Compare/contrast: Delaware GOP candidates for governor


It’s been tough for Delaware Republicans to win statewide races with so many more registered Democrats than Republicans. Meet the two Republicans hoping to defeat Democrat John Carney in the November Governor’s Race: Lacey Lafferty and Colin Bonini.

We met Lacey Lafferty at her horse farm in Laurel to talk about why she’s making her first run for office as a Republican candidate for governor. “I’m running for governor because I love Delaware,” Lafferty said. “I think we all know that the state of Delaware is on the decline.”

We caught up with her primary opponent State Sen. Colin Bonini at a Kent County Republican meeting held at the Grotto’s Pizza restaurant in Dover. He’s in this race for similar reasons. “I love Delaware. Delaware’s been such a blessing to me and my wife,” Bonini said. “Delaware is in decline, and we’re worried about it.”

While their answers about why they’re running were surprisingly similar, the background of these two candidates is very different.

Lafferty is a political newcomer. Her main background in politics comes from working on the campaign of former Delaware Attorney General Jane Brady. Lafferty spent 13 years in the Delaware State Police and was awarded the Excellent Performance Award from Delaware’s Governor Minner in 2007. Since retiring, she’s walked the entire length of the state as part of an effort to raise awareness for her campaign.

Colin Bonini on the other hand is not a newcomer to state politics. He’s served as a state senator from Dover South since 1994. He’s been perhaps the most vocal opponent of increased state spending, frequently voting against the state budget. Bonini narrowly lost his statewide contest for state treasurer to Chip Flowers in 2010. That election featured Christine O’Donnell as the Republican nominee for U.S. Senate. Bonini was defeated by just 6,000 votes, despite the fact that the number of registered Democrats outnumbered Republicans in the state by more than 100,000.

When asked how he was different compared to Laffety, Bonini responded, “I think the biggest difference is: I’m in the arena. Lots of people talk about being conservative leaders. Lots of people talk about standing up big government. Lots of people talk about taking the tough votes. I’ve been doing it for 20 years.”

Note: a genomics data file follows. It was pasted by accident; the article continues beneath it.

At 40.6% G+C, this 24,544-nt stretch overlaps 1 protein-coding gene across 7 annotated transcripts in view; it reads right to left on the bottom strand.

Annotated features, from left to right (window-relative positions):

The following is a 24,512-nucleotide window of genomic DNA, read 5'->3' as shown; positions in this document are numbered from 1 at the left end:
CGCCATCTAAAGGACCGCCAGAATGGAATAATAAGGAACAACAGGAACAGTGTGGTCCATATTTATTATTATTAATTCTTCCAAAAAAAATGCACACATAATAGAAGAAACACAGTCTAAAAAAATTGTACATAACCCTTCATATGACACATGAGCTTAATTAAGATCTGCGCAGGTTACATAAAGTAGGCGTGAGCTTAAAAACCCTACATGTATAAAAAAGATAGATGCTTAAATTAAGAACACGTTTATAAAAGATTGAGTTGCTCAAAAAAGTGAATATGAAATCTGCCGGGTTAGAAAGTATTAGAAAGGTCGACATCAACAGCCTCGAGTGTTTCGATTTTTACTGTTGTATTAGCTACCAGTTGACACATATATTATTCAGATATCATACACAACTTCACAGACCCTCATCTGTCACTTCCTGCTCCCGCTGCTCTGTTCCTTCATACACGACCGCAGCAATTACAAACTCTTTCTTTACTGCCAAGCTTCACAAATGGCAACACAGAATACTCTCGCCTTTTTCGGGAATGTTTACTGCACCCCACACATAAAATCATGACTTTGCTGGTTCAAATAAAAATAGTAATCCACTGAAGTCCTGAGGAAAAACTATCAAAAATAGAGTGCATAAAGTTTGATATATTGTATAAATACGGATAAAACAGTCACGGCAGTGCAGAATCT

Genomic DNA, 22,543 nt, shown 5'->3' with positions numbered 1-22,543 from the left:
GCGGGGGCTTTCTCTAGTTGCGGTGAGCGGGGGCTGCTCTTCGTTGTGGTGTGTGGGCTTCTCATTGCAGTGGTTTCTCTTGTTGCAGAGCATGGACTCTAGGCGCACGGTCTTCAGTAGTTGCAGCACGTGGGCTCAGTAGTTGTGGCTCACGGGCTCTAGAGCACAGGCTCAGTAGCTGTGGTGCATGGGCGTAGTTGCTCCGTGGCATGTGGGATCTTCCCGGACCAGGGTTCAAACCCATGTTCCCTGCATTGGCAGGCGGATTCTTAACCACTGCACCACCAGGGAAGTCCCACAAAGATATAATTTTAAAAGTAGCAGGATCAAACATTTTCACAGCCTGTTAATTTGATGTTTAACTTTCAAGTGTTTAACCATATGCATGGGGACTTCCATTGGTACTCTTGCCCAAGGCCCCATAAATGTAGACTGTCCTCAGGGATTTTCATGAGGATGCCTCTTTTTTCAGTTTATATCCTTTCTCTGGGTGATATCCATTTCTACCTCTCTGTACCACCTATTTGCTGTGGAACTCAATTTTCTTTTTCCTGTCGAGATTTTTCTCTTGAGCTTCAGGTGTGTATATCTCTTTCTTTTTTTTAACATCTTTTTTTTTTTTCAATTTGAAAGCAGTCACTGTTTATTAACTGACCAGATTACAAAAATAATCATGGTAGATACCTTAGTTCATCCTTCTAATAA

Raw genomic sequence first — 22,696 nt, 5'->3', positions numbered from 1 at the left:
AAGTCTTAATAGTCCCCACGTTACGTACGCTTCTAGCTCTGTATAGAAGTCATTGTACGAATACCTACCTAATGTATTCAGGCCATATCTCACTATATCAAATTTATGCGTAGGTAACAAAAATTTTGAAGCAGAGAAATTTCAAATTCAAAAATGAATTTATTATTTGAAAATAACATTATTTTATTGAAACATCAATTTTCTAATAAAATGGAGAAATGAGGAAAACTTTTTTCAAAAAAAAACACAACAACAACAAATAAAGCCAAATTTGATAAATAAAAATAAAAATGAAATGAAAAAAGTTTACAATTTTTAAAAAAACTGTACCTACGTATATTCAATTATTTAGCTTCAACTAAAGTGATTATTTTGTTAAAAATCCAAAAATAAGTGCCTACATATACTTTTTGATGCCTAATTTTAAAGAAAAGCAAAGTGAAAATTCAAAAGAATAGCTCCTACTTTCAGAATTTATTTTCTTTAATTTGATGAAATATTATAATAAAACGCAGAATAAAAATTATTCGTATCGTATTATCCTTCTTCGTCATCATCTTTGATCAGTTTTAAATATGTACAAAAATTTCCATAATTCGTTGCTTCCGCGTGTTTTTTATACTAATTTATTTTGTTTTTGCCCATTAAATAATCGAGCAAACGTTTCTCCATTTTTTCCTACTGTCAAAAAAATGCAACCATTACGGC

Those years of legislative experience are exactly why Lafferty says Bonini is not the right pick. “I bring a contrast to Senator Colin Bonini who’s been in there as a career politician doing the same old, same old,” Lafferty said. “Yeah and nay to different policies, really not helping anybody’s problems out here.”

Lafferty’s anti-establishment tone is similar to what voters heard from Tea Party candidates like Christine O’Donnell and is also similar to Donald Trump’s campaign. It’s the idea that anyone who has been in office for any length of time is part of the problem. “Whether it be Colin Bonini or [Democratic gubernatorial candidate] John Carney, both of them have been involved in politics between 22 to 25 years,” Lafferty said. “They don’t bring fresh ideas.”

Both Lafferty and Bonini support Donald Trump for President, but only Bonini was asked to speak to several thousand gathered at a Trump rally in Harrington in April. “I think the Donald Trump’s a lot more conservative than a lot of folks give him credit for,” Bonini said. “I also think he’s going to right that ship and put together a very good campaign.”

“Donald, to me, is a great person,” Lafferty said. “Donald’s worst character is that he’s got a big mouth. I don’t think he’s got a mean bone in his body…You have to understand his persona, where they’re from, they’re very gruff, kind of mannerism, as New Yorkers tend to be gruff.”

And like Trump’s depiction of the state of the union- both Bonini and Lafferty both paint a dire picture of the state of the state.

“We’re in a sad state of affairs, economically as well as job creation,” Lafferty said. “Right now we have a climate of subgrade intellectual people that we’re putting out here in our communities,” she said of the quality of Delaware’s education.

“I’m really, really worried,” Bonini said. “We have an economy that’s in the tank, we have the lowest income growth in the country, 1 in 6 Delawareans is on food stamps, 1 in 5 children in Delaware live in poverty, public education needs help, crime in Wilmington. I mean Delaware regardless of what you look at Delaware is in decline and I want to stop it.”

Both have plans to fix those problems, Bonini will be unveiling his plans over the next few weeks as part of the “Delaware To-Do List.” “The good news is that it’s absolutely fixable. We have some wonderful strengths here in Delaware, geographic location, tremendous institutions of higher education, a really well trained work force, so there’s lots of positives we really have to change the direction the state’s headed.”

“It’s a lot of fraud, waste, and corruption going on in our government,” Lafferty said. “This is where my expertise comes in here, to be able to root out the state government, of the fraud, waste, and corruption.”

The winner of the Sept. 13 Republican primary will face Democratic Congressman John Carney. It will be Carney’s second attempt at the governor’s office. Carney lost the 2008 Democratic primary to now two-term Governor Jack Markell. They’ll also face Libertarian candidate Sean Louis Goward.

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